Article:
Head and Neck Cancer

PV QA 2 - Poster Viewing Q&A 2

MO_40_2540 - Impact of Surgery and External Beam Radiation Therapy on Local Control in the Treatment of Medullary Thyroid Carcinoma

Monday, October 22
10:45 AM - 12:15 PM
Location: Innovation Hub, Exhibit Hall 3

Impact of Surgery and External Beam Radiation Therapy on Local Control in the Treatment of Medullary Thyroid Carcinoma
A. Groen1, T. Beckham2, T. Links1, E. Sherman3, R. M. Tuttle4, J. Fagin5, A. Shaha4, C. Sabol6, C. J. Tsai2, S. McBride4, H. P. Bijl1, R. J. Wong7, J. Plukker1, and N. Lee2; 1University of Groningen, University Medical Center Groningen, Groningen, Netherlands, 2Memorial Sloan Kettering Cancer Center, Department of Radiation Oncology, New York, NY, 3Memorial Sloan Kettering Cancer Center, Department of Medical Oncology, New York, NY, 4Memorial Sloan Kettering Cancer Center, New York, NY, 5Memorial Kettering Cancer Center, New York, NY, 6Department of Radiation Oncology, Memorial Sloan Kettering Cancer Center, New York, NY, 7Department of Surgery, Memorial Sloan Kettering Cancer Center, New York, NY

Purpose/Objective(s): The purpose of this retrospective study was to report the long-term outcomes of local therapy for medullary thyroid cancer (MTC) and potential indications of postoperative radiotherapy (EBRT).

Materials/Methods: Patients with MTC that were treated with EBRT between 1990 and 2016 or surgery alone between 2000 and 2016 at two tertiary referral centers were included (University Medical Center Groningen and Memorial Sloan Kettering Cancer Center). Local progression free survival (LPFS), distant metastasis free survival (DMFS) and overall survival (OS) were evaluated using the Kaplan-Meier method. Chi-square and Cox regression were used to compare the clinicopathology features between the groups and their impact on LPFS.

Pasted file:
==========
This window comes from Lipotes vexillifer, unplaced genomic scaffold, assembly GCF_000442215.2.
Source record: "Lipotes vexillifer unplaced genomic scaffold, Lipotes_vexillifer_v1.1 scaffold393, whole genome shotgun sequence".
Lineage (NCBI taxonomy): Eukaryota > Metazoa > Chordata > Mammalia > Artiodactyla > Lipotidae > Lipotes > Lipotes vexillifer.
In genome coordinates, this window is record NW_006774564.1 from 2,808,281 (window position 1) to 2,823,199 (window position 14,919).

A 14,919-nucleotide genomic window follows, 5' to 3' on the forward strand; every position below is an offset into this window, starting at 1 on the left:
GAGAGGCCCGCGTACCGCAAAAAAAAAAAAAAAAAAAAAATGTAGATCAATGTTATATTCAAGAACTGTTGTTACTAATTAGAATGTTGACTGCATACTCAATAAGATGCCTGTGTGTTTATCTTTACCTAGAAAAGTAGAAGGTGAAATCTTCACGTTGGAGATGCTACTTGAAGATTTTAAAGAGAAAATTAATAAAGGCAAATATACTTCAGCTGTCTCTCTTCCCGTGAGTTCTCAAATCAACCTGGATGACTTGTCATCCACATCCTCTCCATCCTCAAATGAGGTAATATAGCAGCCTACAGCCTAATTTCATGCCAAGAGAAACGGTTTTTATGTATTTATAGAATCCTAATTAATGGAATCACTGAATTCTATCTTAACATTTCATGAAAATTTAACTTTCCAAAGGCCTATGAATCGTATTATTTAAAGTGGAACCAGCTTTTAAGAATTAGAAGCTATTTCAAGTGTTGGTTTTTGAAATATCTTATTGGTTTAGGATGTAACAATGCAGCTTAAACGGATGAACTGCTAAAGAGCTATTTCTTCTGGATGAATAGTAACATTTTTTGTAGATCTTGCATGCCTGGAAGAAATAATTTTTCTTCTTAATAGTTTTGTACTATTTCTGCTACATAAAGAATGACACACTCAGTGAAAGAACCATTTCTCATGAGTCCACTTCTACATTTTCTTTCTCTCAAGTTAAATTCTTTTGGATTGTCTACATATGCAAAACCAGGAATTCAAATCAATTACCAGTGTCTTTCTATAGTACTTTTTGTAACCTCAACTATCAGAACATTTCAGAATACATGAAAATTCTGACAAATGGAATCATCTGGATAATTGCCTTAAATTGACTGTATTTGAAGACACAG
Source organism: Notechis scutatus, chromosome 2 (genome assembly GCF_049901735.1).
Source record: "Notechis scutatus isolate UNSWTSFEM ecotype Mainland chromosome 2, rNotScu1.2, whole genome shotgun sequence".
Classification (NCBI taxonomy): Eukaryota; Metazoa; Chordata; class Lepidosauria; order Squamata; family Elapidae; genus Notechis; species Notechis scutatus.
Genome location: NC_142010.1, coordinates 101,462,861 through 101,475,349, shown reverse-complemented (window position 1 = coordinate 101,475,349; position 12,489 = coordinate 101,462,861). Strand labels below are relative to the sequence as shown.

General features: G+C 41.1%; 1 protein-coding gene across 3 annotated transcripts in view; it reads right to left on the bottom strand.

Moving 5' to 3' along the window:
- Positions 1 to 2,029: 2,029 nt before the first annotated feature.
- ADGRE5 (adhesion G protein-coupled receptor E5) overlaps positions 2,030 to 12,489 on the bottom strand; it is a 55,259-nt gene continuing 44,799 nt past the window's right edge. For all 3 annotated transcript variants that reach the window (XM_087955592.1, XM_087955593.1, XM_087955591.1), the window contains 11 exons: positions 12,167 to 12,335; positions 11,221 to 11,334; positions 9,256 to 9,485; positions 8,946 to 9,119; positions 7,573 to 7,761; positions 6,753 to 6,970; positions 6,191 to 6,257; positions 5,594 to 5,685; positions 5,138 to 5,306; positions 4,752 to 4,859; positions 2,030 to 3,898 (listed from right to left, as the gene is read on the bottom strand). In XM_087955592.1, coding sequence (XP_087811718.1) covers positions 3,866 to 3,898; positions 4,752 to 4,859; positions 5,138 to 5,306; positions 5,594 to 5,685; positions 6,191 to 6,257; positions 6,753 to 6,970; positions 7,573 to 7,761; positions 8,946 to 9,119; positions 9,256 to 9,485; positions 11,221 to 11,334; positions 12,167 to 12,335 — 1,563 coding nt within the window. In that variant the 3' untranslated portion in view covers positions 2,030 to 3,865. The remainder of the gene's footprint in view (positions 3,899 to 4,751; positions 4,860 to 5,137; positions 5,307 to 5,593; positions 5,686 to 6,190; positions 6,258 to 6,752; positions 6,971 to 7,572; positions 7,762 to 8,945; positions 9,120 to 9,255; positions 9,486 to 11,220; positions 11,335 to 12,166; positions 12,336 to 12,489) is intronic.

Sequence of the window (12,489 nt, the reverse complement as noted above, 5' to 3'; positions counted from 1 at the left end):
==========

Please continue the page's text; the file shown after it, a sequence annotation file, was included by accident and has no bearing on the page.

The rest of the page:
Results: Of the 302 included patients, 51 were treated with EBRT, 46 of them after surgical resection. 251 patients had surgery alone. The median follow-up was 60 months. For the overall cohort, the 10-year OS and DMFS were 74.8% and 68.1%, respectively. The 10-year LPFS for the overall cohort was 68.4%. There was no significant difference in LPFS in the EBRT group compared to the surgery only group (EBRT 76.7% vs. surgery 67.1%, P=0.389). There was no difference in LPFS in the EBRT group between patients without residual disease, microscopic, macroscopic and inoperable disease (p=0.455). N1 disease (p=0.000), extrathyroidal extension (p=0.000) and positive margins (p=0.001) were associated with a decreased LPFS in the surgery only cohort. The EBRT cohort had higher rates of microscopic disease (37.3% EBRT vs. 14.7% surgery, p=0.000); macroscopic disease (54.9% EBRT vs. 0.4% surgery, p=0.000); N1 disease (92.2% EBRT vs. 47.8% surgery, p=0.000) and extrathyroidal extension (64.7% EBRT vs. 29.9% surgery, p=0.000).

Conclusion: Our EBRT cohort had a similar rate of LPFS despite significantly higher rates of high risk clinicopathologic features for local failure in the EBRT group. EBRT should be considered in patients with residual disease as it may improve local control rates.

Author Disclosure: A. Groen: None. T. Beckham: None. R. Tuttle: None. C. Tsai: None. N. Lee: Consultant; Lily. Advisory Board; Pfizer, Vertex, Merck.

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